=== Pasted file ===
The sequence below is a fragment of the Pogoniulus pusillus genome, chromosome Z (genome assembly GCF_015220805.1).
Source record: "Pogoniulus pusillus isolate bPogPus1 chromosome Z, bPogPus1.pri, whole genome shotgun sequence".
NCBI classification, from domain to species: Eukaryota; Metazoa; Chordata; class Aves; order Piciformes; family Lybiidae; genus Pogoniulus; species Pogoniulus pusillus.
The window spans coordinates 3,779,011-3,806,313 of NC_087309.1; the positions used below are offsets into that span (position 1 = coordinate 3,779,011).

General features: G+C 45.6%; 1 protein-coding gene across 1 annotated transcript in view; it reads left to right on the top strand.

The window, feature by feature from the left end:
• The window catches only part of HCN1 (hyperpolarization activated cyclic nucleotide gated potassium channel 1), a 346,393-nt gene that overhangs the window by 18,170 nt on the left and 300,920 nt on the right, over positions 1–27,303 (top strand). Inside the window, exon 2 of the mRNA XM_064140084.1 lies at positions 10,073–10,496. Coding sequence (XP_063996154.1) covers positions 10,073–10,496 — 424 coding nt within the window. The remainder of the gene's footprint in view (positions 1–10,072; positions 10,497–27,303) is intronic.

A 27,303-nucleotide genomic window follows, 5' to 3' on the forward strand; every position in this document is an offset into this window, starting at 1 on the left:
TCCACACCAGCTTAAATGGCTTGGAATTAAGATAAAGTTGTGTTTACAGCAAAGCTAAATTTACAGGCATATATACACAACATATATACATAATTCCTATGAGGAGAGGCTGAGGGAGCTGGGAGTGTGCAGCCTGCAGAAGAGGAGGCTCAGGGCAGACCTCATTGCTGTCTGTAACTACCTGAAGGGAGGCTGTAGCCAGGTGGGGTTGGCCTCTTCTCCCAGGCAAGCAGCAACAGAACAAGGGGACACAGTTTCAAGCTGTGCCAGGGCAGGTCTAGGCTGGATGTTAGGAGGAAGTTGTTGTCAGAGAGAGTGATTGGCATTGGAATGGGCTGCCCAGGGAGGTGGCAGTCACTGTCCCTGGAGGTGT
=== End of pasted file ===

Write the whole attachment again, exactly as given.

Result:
The sequence below is a fragment of the Pogoniulus pusillus genome, chromosome Z (genome assembly GCF_015220805.1).
Source record: "Pogoniulus pusillus isolate bPogPus1 chromosome Z, bPogPus1.pri, whole genome shotgun sequence".
NCBI classification, from domain to species: Eukaryota; Metazoa; Chordata; class Aves; order Piciformes; family Lybiidae; genus Pogoniulus; species Pogoniulus pusillus.
The window spans coordinates 3,779,011-3,806,313 of NC_087309.1; the positions used below are offsets into that span (position 1 = coordinate 3,779,011).

General features: G+C 45.6%; 1 protein-coding gene across 1 annotated transcript in view; it reads left to right on the top strand.

The window, feature by feature from the left end:
• The window catches only part of HCN1 (hyperpolarization activated cyclic nucleotide gated potassium channel 1), a 346,393-nt gene that overhangs the window by 18,170 nt on the left and 300,920 nt on the right, over positions 1–27,303 (top strand). Inside the window, exon 2 of the mRNA XM_064140084.1 lies at positions 10,073–10,496. Coding sequence (XP_063996154.1) covers positions 10,073–10,496 — 424 coding nt within the window. The remainder of the gene's footprint in view (positions 1–10,072; positions 10,497–27,303) is intronic.

A 27,303-nucleotide genomic window follows, 5' to 3' on the forward strand; every position in this document is an offset into this window, starting at 1 on the left:
TCCACACCAGCTTAAATGGCTTGGAATTAAGATAAAGTTGTGTTTACAGCAAAGCTAAATTTACAGGCATATATACACAACATATATACATAATTCCTATGAGGAGAGGCTGAGGGAGCTGGGAGTGTGCAGCCTGCAGAAGAGGAGGCTCAGGGCAGACCTCATTGCTGTCTGTAACTACCTGAAGGGAGGCTGTAGCCAGGTGGGGTTGGCCTCTTCTCCCAGGCAAGCAGCAACAGAACAAGGGGACACAGTTTCAAGCTGTGCCAGGGCAGGTCTAGGCTGGATGTTAGGAGGAAGTTGTTGTCAGAGAGAGTGATTGGCATTGGAATGGGCTGCCCAGGGAGGTGGCAGTCACTGTCCCTGGAGGTGT